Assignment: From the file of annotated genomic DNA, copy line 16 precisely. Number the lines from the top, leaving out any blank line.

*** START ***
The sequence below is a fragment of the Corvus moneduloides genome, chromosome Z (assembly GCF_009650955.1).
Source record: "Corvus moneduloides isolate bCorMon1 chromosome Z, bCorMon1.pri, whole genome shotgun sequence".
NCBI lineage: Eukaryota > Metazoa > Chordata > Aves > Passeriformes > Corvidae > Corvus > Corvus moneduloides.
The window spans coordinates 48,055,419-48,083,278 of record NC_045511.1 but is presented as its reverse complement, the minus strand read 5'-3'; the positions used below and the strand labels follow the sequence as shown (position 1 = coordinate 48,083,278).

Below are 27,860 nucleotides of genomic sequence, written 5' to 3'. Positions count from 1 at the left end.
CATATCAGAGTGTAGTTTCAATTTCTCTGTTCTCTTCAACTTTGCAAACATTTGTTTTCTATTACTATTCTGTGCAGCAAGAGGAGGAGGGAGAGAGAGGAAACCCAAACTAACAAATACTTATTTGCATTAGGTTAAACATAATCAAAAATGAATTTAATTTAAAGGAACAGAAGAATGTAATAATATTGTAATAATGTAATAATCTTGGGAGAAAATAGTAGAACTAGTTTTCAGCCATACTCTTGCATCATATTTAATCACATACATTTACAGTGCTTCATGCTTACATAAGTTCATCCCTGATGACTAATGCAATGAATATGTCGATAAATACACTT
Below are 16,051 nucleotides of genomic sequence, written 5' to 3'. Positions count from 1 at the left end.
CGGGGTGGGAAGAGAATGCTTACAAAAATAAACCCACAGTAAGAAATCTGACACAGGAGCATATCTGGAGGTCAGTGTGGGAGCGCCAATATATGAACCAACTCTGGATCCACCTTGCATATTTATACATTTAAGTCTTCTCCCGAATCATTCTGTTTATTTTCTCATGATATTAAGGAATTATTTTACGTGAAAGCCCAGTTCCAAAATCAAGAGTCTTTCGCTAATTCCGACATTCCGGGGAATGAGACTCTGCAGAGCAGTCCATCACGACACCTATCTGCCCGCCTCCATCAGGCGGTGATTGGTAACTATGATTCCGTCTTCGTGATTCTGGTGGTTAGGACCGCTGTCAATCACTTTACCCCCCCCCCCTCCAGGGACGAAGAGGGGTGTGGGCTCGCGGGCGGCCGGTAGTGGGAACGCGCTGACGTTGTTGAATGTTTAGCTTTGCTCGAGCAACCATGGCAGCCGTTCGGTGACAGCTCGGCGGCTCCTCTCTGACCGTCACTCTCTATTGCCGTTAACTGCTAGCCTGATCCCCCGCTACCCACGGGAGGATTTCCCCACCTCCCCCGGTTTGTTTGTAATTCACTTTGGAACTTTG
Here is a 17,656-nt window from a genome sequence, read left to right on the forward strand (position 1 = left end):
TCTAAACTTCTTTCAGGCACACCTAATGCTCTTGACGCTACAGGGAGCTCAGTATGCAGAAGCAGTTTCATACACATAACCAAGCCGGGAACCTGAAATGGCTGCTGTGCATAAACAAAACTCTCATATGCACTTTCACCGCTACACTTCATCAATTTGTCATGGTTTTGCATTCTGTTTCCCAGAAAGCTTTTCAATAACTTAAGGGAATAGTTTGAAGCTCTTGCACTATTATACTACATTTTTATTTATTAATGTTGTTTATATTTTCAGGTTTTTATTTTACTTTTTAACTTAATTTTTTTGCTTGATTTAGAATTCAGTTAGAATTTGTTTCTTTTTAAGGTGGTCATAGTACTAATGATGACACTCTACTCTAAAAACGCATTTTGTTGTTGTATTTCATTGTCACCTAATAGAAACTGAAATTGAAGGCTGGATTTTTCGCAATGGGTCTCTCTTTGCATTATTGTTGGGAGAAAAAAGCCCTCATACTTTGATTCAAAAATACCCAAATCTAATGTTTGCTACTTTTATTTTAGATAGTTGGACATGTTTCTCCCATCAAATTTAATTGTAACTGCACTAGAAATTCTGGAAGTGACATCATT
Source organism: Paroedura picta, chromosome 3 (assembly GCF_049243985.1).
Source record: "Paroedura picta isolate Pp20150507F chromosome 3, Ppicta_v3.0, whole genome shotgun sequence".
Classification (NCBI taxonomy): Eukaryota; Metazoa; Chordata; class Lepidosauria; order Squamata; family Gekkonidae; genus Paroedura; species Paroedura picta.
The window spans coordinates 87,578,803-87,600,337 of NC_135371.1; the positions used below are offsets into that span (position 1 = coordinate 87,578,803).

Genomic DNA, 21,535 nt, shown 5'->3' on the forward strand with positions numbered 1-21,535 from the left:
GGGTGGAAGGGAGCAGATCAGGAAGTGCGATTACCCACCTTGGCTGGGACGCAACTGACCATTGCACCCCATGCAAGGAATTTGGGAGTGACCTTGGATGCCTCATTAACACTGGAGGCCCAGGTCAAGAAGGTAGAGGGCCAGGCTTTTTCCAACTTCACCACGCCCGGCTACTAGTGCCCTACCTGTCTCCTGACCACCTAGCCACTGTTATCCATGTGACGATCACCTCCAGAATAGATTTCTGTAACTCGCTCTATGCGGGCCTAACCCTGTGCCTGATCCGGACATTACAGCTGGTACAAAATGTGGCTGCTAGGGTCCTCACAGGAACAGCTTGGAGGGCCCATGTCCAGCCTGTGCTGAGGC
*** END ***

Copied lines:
GGGTGGAAGGGAGCAGATCAGGAAGTGCGATTACCCACCTTGGCTGGGACGCAACTGACCATTGCACCCCATGCAAGGAATTTGGGAGTGACCTTGGATGCCTCATTAACACTGGAGGCCCAGGTCAAGAAGGTAGAGGGCCAGGCTTTTTCCAACTTCACCACGCCCGGCTACTAGTGCCCTACCTGTCTCCTGACCACCTAGCCACTGTTATCCATGTGACGATCACCTCCAGAATAGATTTCTGTAACTCGCTCTATGCGGGCCTAACCCTGTGCCTGATCCGGACATTACAGCTGGTACAAAATGTGGCTGCTAGGGTCCTCACAGGAACAGCTTGGAGGGCCCATGTCCAGCCTGTGCTGAGGC